Kannapolis Cannon Ballers
The Kannapolis Cannon Ballers are a Minor League Baseball team of the South Atlantic League and the Class A affiliate of the Chicago White Sox. They are located in Kannapolis, North Carolina and beginning in 2020, will play their home games at Kannapolis Sports and Entertainment Venue. The team was established in 1995 as the Piedmont Phillies. From 1996 to 2000, they were known as the Piedmont Boll Weevils. From 2001 to 2019, they were known as the Kannapolis Intimidators, after NASCAR driver Dale Earnhardt, who was known as the "The Intimidator", purchased a share of the team before the 2001 season.
|Kannapolis Cannon Ballers|
Founded in 1995
Kannapolis, North Carolina
|Minor league affiliations|
|League||South Atlantic League|
|Major league affiliations|
|Current||Chicago White Sox (2001–present)|
|Previous||Philadelphia Phillies (1995–2000)|
|Minor league titles|
|League titles (1)||2005|
|Division titles (1)||2017|
|Colors||Navy blue, red, light blue, gold, white|
|Mascot||Tim E. Gator (2009–2019)|
Bo the Weevil (1996–2000)
Hi Ho Philly (1995)
|Ballpark||Kannapolis Sports and Entertainment Venue (from 2020)|
|Intimidators Stadium (1995–2019)|
|Temerity Baseball, LLC|
|General Manager||Matt Millward|
The Intimidators franchise moved to Kannapolis in 1995 from Spartanburg, South Carolina, where it had been a Class A affiliate of the Philadelphia Phillies since the franchise's beginning in 1963. Debate raged in the Kannapolis area over what to name the team, with team officials finally deciding to call the team the Piedmont Phillies for the 1995 season.
A name-the-team contest in the fall of 1995 drew thousands of entries, and the team settled on the boll weevil as the team's new mascot, indicative of Kannapolis' history as a textile mill town (Kannapolis natives are even called "lintheads"). The Piedmont Boll Weevils kept that mascot until after the 2000 season, when NASCAR racer Dale Earnhardt purchased a share in the team's ownership. It was then that the name was changed to the Kannapolis Intimidators, in honor of Earnhardt's nickname. The team's logo was designed by Sam Bass, who has designed paint schemes and uniforms on many NASCAR, IndyCar, and NHRA race cars. It was also during that off-season that the team's parent club changed from the Phillies to the Chicago White Sox, making the Intimidators the third White Sox farm team to be located in the Carolinas, following the Charlotte Knights and the Winston-Salem Warthogs.
Earnhardt, who drove the number 3 car in NASCAR, was killed in an accident at the Daytona 500 in February 2001. Following Earnhardt's death, the Intimidators avoided assigning the number 3 for team uniforms. Team manager Razor Shines, originally slated to wear the number, changed his uniform number to 43. The team officially retired number 3 on May 15, 2002, in memory of their former co-owner, similar to the Los Angeles Angels of Anaheim retiring the number 26 (the 26th man) in honor of former owner Gene Autry.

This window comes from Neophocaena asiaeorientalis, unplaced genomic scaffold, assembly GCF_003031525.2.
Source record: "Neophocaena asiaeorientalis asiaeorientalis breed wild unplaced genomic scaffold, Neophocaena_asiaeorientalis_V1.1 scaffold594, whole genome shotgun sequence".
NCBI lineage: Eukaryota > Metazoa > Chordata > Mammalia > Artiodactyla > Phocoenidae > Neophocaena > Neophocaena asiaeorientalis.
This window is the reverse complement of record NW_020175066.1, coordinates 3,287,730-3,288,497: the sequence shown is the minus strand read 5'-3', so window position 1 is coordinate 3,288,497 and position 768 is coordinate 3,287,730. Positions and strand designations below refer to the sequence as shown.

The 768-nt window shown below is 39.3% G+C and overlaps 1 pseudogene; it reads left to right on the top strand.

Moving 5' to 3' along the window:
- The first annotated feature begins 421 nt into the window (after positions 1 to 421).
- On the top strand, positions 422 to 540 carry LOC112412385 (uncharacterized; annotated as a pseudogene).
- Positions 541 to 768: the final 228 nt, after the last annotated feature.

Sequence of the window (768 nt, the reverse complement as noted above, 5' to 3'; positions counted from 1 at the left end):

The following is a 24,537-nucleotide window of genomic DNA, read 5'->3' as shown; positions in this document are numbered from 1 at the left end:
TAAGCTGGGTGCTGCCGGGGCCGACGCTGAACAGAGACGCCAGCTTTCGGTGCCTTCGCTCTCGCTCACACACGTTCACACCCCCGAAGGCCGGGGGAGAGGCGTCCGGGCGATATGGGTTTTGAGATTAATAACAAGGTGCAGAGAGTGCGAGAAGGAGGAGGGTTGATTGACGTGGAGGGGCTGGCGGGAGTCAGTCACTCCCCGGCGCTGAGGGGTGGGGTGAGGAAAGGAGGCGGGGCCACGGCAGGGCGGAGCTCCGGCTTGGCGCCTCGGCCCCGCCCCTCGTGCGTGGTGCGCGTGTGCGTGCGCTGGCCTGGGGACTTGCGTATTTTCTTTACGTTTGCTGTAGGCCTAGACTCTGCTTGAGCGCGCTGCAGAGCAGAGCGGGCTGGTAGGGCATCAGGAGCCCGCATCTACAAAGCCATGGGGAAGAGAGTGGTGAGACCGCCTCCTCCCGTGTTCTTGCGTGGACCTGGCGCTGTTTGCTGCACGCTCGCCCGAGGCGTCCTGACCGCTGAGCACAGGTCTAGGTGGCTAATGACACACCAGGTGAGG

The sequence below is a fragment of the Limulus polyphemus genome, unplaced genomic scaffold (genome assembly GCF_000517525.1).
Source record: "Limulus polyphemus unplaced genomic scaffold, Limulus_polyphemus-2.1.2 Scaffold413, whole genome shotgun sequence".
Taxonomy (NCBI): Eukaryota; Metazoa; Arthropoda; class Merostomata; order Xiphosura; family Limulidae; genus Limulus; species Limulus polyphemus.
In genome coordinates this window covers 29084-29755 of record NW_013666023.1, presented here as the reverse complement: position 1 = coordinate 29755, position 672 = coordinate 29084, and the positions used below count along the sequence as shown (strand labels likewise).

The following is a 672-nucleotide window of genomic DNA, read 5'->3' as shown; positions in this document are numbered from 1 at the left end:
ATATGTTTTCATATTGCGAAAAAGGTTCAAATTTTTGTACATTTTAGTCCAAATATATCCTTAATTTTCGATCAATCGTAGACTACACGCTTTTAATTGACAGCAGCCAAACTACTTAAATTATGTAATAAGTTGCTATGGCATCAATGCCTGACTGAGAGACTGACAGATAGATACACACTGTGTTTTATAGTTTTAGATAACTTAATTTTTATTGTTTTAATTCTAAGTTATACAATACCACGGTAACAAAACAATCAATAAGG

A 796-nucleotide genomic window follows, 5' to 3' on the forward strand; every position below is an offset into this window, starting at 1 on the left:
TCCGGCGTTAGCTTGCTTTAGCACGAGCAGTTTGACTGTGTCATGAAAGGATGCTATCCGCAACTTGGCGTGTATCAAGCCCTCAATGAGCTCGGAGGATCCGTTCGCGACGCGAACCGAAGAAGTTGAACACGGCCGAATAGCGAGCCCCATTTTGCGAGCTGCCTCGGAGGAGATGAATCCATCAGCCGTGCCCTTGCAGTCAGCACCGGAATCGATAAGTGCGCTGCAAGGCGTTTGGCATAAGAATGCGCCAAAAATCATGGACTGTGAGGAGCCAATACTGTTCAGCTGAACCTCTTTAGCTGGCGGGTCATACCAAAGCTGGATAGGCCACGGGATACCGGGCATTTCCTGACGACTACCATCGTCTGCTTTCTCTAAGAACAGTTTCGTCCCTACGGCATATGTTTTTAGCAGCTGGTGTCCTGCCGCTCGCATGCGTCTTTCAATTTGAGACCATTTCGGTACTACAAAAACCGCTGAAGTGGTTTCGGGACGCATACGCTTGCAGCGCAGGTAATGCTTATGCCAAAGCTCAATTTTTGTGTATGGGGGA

From 1995 to 2019, the team played in Intimidators Stadium (formerly Fieldcrest Cannon and later CMC-NorthEast Stadium) in Kannapolis. "The Cannon" was still under construction when the Piedmont Phillies began play in 1995. Upon completion in late 1995, during the winter, the stadium seated 4,700 fans. The stadium changed names on April 3, 2012, under a new naming rights agreement for the 2012 season. For 2016, the naming rights deal quietly ended, with the name reverting to Intimidators Stadium.
Current or former Major League Baseball players to pass through Kannapolis include Jimmy Rollins and Dave Coggin of the Philadelphia Phillies, as well as Jack Egbert, Gordon Beckham, Chris Getz, Brent Morel, and Clayton Richard of the Chicago White Sox. Marlon Byrd, Jorge Padilla, Ryan Madson, and Brett Myers played for the 2000 Piedmont Boll Weevils. Also, NFL running back Ricky Williams played for the Boll Weevils during the late 1996 and 1997 seasons while he was also playing college football for the University of Texas.
On October 30, 2018, ground was broken on a new ballpark in downtown Kannapolis as part of a mixed-use redevelopment plan. The stadium is scheduled to be ready for the team's 2020 season opener on April 16, 2020.
With the move, the team announced in February 2019 that it would seek ideas for a new name to be introduced at the same time. The new owners cited their inability to widely market the Intimidator name due its association with Earnhardt, and trademark rights held by his estate. On October 23, 2019, the team unveiled its new identity as the Kannapolis Cannon Ballers: the team sought a name that could reflect on both the city's heritage and its association with auto racing. "Cannons" was among the most popular suggestions, and it was refined into "Cannon Ballers" in order to evoke a theme of human cannonball acts rather than cannons used as weapons. The name was seen as evoking Earnhardt's legacy as a risk-taker, and the mascot (a baseball-headed stuntman) has a mustache modeled specifically upon that of Earnhardt.